Why does my Blood Pressure Matter when I’m Pregnant?
Pregnancy is a time of many changes in a woman’s body. One of those changes is in the amount of blood in her body. Her blood volume increases to meet the needs of her growing baby. Most women are able to tolerate the increased fluid by adapting without any increase in blood pressure; however, for some women, the extra fluid leads to high blood pressure. High blood pressure is dangerous for both mom and baby.
Effects on Baby
When a pregnant woman has high blood pressure, the placenta which nourishes her baby gets less blood flow. The baby receives less oxygen and nutrients than it needs causing low birth weight and sometimes preterm birth. Frequently an early delivery is needed to prevent life threatening complications. Rarely, the placenta may even tear away from the uterus; this is called a placental abruption and can lead to death of the baby and mom if not caught in time.
Effects on Mom
High blood pressure is a serious condition whether a woman is pregnant or not. Over time, according to the Mayo Clinic, high blood pressure can cause a heart attack, stroke, aneurism, heart failure, kidney troubles, metabolic syndrome, and even cause trouble with a person’s memory.
For pregnant women, all of the general complications of high blood pressure remain, along with a few extra concerns. Two blood pressure conditions unique to pregnancy are preeclampsia and HELLP syndrome. Most experts consider HELLP syndrome to be a form of preeclampsia.
This disorder is characterized by high blood pressure and protein in the urine. The symptoms include headaches, blurred vision, and swelling especially in the feet and ankles. Preeclampsia usually begins after 20 weeks gestation and can even develop during the first six weeks after the baby is born. Preeclampsia that is not controlled can lead to eclampsia (seizures) and organ damage in the mom. If a woman develops seizures, delivery is necessary no matter how early the baby is. Preeclampsia can also lead to HELLP Syndrome.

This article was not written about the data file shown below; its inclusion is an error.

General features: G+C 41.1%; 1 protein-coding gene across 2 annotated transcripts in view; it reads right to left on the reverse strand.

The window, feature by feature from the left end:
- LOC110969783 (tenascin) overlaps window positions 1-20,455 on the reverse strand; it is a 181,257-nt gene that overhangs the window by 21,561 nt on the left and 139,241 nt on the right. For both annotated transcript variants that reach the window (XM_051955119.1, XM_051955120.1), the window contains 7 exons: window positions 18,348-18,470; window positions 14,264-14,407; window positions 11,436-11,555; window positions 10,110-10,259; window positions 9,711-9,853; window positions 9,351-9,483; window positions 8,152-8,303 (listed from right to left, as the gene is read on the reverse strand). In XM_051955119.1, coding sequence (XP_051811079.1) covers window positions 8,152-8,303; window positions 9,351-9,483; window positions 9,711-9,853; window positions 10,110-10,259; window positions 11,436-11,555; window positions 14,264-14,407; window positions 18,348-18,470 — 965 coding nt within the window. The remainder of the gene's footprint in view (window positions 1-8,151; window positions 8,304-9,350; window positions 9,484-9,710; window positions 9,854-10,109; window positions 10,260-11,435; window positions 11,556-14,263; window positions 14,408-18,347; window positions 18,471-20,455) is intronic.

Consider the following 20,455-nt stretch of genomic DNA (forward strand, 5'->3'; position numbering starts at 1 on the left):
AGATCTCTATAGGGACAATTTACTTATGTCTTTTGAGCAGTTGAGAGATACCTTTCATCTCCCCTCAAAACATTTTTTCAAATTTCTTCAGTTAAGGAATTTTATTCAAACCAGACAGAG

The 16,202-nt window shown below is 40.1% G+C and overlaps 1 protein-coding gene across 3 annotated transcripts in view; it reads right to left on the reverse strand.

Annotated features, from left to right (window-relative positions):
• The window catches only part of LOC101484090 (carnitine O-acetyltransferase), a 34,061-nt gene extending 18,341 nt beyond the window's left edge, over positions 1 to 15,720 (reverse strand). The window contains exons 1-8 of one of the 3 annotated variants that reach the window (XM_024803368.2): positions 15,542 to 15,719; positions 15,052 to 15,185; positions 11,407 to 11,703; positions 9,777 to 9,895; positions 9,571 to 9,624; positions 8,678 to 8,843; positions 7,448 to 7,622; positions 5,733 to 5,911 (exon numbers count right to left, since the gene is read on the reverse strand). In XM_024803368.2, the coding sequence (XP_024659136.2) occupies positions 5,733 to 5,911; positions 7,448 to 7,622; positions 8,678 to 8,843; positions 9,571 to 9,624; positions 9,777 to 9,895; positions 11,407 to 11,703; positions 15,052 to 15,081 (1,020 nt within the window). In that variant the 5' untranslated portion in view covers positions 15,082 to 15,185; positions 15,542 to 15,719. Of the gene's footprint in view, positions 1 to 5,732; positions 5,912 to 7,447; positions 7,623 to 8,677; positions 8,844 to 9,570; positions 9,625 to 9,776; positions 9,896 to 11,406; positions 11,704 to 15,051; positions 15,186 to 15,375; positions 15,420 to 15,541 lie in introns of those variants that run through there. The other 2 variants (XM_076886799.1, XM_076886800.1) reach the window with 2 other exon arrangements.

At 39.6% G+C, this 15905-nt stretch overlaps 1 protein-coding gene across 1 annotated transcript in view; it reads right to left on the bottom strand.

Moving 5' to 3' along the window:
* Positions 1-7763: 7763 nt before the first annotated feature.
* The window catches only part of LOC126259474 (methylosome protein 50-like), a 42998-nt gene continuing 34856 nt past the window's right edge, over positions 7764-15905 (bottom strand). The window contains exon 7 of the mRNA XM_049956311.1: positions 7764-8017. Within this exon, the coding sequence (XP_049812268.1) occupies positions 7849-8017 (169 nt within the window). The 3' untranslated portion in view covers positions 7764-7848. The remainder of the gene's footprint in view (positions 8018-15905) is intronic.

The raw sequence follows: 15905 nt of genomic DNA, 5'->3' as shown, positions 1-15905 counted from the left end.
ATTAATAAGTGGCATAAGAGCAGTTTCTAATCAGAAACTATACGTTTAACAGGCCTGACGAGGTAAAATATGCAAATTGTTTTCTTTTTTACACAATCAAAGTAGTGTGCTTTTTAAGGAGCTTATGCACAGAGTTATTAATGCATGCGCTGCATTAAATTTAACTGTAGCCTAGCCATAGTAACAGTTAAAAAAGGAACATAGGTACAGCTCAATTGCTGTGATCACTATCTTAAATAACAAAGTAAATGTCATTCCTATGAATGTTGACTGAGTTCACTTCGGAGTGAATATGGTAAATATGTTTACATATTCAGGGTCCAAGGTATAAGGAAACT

According to the Preeclampsia Foundation, HELLP stands for:
H (hemolysis, which is the breaking down of red blood cells)
EL (elevated liver enzymes)
LP (low platelet count)
This is a life threatening condition. Symptoms include headache, nausea and vomiting with pain after eating, abdominal and chest tenderness on the right side (from liver distention), shoulder pain, bleeding, changes in vision, and swelling. Women experiencing HELLP may need blood or platelet transfusions and often need to deliver early.
Preeclampsia.org states that “Globally, preeclampsia and other hypertensive disorders of pregnancy are a leading cause of maternal and infant illness and death. By conservative estimates, these disorders are responsible for 76,000 maternal and 500,000 infant deaths each year.”
Prenatal Care is Important
The serious nature of high blood pressure poses a huge risk for moms and babies. Prenatal care lets the doctor monitor the woman throughout her entire pregnancy. He/she is able to notice any changes in blood pressure before they become serious. When caught early the devastating health effects can be kept to a minimum. True Care recommends routine prenatal care for all pregnant women. If you are pregnant and suddenly develop swelling, headaches, vision changes, or you are just not feeling right, call your doctor immediately and get checked.